2018-19 Season Begins for Rehab Team

 Children gather around newly rehabilitated well in Jur River County.

Children gather around newly rehabilitated well in Jur River County.

The WFSS team in South Sudan has been preparing for the 2018-19 season since we ended the last season in May. Plans for 2018-19 include drilling 40 new wells, rehabilitating up to 50 older wells, and providing hygiene education in every village where we drill or rehab a well. We will also continue monitoring the pilot latrine project that was installed this year at Zogolona Primary School in Wau.

The rehab team got an early start this year, heading out in early October. As of November 1 they had already rehabbed 13 older wells, and provided hygiene education in all 13 villages. Older wells, while still producing water, often show signs of erosion and wear. The rehab team visits older WFSS wells to bring them up to new design standards. They make any necessary repairs and then rebuild the cement platform and drainage channel around the well, thus ensuring the well will have many more years of use.

In recent conversations with villagers whose wells were rehabbed we have learned more about the impact of our work. Aluel Wol Nuer was originally trained on well maintenance when a well was drilled in the village of Majama in Western Bahr el Ghazal State, and shared with us how much life has improved since the well was drilled in 2013.

 Clean water continues to flow from a rehabbed well in Bahr-Sherki in Western Bahr el Ghazal.

Clean water continues to flow from a rehabbed well in Bahr-Sherki in Western Bahr el Ghazal.

“My life was so bad before the WFSS team arrived in the village,” he said. “We used to drink unclean water which led to sickness. Distance was also quite long; sometimes we may get water, or we may not. People may also sleep on an empty stomach, due to lack of water.”

Sunday Emmnauel Kenyi of Sumut village in Warrap State also shared how hard life was.

“We did drink dirty water,” he recalled. “We were getting waterborne diseases when we used water from unprotected sources.”

Both villagers enthusiasitcally noted the positive impact on their lives and villages.

“I can see the changes in many areas,” said Wol Nuer.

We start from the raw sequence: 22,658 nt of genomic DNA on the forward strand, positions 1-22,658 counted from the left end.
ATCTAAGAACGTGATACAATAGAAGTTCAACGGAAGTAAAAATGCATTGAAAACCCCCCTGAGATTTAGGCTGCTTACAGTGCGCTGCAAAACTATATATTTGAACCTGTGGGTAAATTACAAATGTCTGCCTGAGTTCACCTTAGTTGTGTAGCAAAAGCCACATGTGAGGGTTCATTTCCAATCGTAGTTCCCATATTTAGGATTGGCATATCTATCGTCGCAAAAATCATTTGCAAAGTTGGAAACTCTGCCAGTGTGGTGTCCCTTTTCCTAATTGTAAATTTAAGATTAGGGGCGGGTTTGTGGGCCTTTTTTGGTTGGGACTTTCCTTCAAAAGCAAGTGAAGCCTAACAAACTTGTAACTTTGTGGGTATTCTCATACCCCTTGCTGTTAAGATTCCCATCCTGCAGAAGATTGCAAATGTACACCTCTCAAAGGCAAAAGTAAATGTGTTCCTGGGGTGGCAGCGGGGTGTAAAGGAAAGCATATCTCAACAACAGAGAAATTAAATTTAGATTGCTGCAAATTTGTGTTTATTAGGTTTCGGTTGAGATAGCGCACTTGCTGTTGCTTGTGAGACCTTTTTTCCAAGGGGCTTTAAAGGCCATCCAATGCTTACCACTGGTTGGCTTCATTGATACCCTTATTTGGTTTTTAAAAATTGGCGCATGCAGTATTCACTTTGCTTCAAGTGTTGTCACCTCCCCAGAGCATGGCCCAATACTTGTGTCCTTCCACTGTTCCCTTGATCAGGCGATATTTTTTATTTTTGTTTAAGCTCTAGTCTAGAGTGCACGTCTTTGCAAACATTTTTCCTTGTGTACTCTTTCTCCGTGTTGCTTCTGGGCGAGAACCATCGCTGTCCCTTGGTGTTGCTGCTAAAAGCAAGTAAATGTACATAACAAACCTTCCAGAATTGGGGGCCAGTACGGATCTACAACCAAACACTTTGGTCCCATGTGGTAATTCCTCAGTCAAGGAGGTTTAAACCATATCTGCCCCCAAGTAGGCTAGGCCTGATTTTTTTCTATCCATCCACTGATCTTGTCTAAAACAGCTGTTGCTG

Emmanuel Kenyi agreed. “My life has improved,” he said. “WFSS has helped with clean water. Now we can drink clean water which can make a good quality of life. Our animals are also enjoying water together with us since the well has been drilled.”

Villages where WFSS drilled before 2014 did not receive hygiene training when wells were installed, so a hygiene team now travels with the rehab team to help train villagers in improved hygiene practices.

Drilling Team Preparing for End of November Start

The drilling team requires more preparation to begin a new season, as many more supplies are needed for drilling new wells. WFSS Country Director Ater Akol Thiep is currently in Kampala, Uganda, buying pumps, pipes, and other supplies needed for new wells. Those materials will then be loaded on to trucks to be driven north to Wau, South Sudan. The current plan has the drilling team heading into the field by the end of November. The drilling team also has its own hygiene education team which help villages determine hygiene practices in need of improvement and then delivers village-specific training to help expand the impact of clean water.

The season will start with our older rig, the DR-150, as we await shipment of our new PAT drilling rigs, on their way from Thailand.

“We are very excited to have our new rigs delivered,” said Thiep. “A lot of hard work has gone into the research and planning for this. We look forward to our new and improved drilling rigs to help us drill even faster.”

Stay tuned for more news and updates from WFSS as the 2018-19 season continues. Thank you for your support!


WFSS Team Visits Drill Rig Manufacturer as "Iron Giraffe" is Built

WFSS sent an operations team to Bangkok in September to visit the factory where our new drilling rig, aka our “Iron Giraffe,” is being built.

Country Director Ater Akol Thiep, US Operations Support Coordinator Gary Prok, Assistant Driller David Tombe Pitia and Akoon Kuol Mawien, Mechanic in Training, visited the factory and headquarters of PAT Drilling in Bangkok, Thailand. The team was very pleased with all that they saw and learned and emphasized the value of the on-going relationship with a vendor that has extensive experience in drilling in general, and also with drilling in South Sudan.

The team met with PAT engineers and toured the manufacturing facility. They received additional hands-on training with various aspects of drilling, including use of compressor, mud pump assembly and hammer drilling. They also went to the field with the same model rig we are buying to see the rig in action and did were able to drill in the field as well.

“As a result of this visit the WFSS team will be implementing some process changes in our efforts to be continuously improving all that we do,” said WFSS Operations Support Coordinator Gary Prok. “Purchasing this new rig will help us improve the work we are doing in South Sudan, and support our goals of continuous improvement in South Sudan.”

The team looks forward to taking possession of the new rig in Wau, South Sudan, by the end of November, in time for the 2018-19 season.

WFSS thanks all of our sponsors, including the hundreds of schools, and thousands of students, who helped raise funds for our “Iron Giraffe” through the WFSS Iron Giraffe Challenge.